Understand the French Isolani

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In this article, GM Mihail Marin deals with an extremely important pawn structure - French Isolani. On the diagram below, you can see a typical case of French Isolani.


This structure is mostly reached in the so-called Tarrasch Variation of French Defence after the moves 1.e4 e6 2.d4 d5 3.Nd2 c5 4.exd5 exd5. The French Isolani will arise whenever White goes for dxc5 in this position.

Also, it is important to mention that this structure is by far not limited to the French Defence. The French Isolani can be reached out of different openings such as Queen's Gambit Accepted, Queen's Gambit Declined, Petroff Defence, and so on. Indeed, in the abovementioned openings, we reach this pawn structure with reversed colors. Let's take a look at the following example:

After the moves 1.d4 d5 2.c4 dxc4 3.e3 e5 4.Bxc4 exd4 5.exd4, we have a typical French Isolani position.


Later on, Black will play c7-c6 and we have a Reversed French!

In the introduction to the current article, Marin writes:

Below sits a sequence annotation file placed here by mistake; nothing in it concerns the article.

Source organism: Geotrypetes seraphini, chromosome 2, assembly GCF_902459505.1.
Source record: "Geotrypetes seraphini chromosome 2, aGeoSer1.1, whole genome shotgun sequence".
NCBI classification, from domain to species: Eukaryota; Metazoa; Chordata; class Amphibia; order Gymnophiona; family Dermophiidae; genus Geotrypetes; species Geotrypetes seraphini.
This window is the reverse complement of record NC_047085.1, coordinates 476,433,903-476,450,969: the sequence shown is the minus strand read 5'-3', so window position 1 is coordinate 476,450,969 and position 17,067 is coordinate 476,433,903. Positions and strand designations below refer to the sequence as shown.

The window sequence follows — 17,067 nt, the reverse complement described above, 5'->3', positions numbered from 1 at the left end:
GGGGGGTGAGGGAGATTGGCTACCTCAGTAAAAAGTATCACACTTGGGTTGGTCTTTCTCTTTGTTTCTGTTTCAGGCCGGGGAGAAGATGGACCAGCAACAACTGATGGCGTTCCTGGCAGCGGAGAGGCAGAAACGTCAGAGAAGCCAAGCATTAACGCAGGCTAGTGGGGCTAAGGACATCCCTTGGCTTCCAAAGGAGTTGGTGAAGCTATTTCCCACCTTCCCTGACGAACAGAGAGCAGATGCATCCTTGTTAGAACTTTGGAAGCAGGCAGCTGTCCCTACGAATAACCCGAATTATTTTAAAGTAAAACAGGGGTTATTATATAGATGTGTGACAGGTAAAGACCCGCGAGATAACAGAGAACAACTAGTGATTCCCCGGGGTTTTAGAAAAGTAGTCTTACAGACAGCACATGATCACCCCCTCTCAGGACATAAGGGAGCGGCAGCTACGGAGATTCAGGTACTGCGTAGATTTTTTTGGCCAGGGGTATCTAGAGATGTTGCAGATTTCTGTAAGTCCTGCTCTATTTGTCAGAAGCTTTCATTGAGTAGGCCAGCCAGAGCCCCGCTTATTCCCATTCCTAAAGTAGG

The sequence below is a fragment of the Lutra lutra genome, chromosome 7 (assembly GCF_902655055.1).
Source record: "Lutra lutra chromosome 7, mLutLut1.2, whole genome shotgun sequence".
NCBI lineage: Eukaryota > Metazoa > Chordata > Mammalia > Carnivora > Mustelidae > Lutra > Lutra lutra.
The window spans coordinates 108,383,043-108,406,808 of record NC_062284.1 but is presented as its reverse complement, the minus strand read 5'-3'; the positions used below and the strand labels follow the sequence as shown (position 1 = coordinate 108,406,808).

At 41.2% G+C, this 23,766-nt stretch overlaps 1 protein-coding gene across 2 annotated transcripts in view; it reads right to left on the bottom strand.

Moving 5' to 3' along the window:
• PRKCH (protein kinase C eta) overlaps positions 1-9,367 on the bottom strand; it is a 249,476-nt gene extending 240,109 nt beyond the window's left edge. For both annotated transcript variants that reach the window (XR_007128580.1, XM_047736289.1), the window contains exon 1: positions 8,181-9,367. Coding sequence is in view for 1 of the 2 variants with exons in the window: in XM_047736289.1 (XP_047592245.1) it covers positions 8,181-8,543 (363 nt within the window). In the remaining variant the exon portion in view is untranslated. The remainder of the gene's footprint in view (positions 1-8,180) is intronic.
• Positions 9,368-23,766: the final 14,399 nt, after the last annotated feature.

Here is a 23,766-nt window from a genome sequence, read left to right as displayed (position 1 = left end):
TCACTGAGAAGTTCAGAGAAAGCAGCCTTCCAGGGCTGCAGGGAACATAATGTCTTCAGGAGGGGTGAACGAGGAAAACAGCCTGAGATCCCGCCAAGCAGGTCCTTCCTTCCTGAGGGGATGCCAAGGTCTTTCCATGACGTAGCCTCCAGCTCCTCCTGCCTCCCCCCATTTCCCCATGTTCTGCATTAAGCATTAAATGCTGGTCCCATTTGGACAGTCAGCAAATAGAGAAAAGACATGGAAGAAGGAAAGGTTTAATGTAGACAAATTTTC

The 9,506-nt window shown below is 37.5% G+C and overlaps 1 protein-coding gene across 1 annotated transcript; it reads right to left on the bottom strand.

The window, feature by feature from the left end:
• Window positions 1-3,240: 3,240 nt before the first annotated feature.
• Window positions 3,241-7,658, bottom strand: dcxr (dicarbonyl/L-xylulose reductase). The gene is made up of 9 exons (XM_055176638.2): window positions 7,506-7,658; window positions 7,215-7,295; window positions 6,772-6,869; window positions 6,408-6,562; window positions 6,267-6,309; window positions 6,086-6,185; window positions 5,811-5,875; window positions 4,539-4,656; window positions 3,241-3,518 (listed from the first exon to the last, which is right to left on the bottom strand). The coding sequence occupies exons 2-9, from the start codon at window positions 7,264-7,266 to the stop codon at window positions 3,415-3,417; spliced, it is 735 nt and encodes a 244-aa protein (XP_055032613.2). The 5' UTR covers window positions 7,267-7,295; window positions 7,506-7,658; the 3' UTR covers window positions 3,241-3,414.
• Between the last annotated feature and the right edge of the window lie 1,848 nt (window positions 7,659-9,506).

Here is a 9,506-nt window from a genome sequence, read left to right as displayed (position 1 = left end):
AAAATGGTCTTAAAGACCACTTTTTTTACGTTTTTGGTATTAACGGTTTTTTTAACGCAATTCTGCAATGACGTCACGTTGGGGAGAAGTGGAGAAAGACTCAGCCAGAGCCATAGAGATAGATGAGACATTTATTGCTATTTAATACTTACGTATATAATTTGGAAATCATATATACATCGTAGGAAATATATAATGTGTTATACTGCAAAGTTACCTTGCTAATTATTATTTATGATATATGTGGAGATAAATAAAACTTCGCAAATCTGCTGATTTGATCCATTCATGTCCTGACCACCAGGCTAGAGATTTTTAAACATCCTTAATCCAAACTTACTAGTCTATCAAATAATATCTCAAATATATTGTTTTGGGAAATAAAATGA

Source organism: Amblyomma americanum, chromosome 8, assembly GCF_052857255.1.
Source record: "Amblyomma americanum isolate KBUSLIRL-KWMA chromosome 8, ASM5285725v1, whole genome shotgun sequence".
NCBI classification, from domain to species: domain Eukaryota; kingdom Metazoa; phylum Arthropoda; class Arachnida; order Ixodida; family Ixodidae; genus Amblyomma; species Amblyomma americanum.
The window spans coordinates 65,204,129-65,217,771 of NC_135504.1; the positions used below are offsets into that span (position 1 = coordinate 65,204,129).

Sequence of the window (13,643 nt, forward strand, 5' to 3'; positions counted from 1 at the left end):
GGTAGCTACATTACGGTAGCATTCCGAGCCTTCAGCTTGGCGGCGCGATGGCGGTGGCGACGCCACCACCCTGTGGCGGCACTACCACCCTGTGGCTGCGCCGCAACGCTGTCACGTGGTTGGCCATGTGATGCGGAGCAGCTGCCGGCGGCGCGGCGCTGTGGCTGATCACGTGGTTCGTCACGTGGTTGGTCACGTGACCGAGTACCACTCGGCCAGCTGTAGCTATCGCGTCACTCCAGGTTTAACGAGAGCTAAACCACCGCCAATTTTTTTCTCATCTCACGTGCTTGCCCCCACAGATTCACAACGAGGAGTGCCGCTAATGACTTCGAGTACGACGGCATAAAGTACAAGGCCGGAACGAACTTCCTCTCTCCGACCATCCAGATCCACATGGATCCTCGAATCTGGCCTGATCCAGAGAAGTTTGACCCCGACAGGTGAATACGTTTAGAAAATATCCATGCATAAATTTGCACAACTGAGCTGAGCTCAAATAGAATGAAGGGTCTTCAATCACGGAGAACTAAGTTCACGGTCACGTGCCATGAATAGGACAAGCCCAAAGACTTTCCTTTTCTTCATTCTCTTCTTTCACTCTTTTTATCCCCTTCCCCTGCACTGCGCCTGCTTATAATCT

The French Isolani is one of the structures that have intrigued me most since my early teenage years back in the '70s. I used to play 1.e4 and meet the French with 3.Nd2, when 3...c5 4.exd5 exd5 frequently gave me headaches and had Kortschnoj, a specialist of this line, as my greatest hero. Later, when I switched to 1.d4 I found the Queen's Gambit Isolani much easier to play against. Since I never again switched back to 1.e4, I did not ask myself whether this was due to my already better strategic skills or to specific differences between the two similar structures. At the moment of writing these lines, I believe that, while the former may have played a part, the latter is doubtlessly true. Since the French Isolani structure is an important part of the repertoire I built up in the theoretical databases, I find it useful to prove that even when things go relatively badly for Black, his Isolani is safer than in the closely related Queen's Gambit structures.

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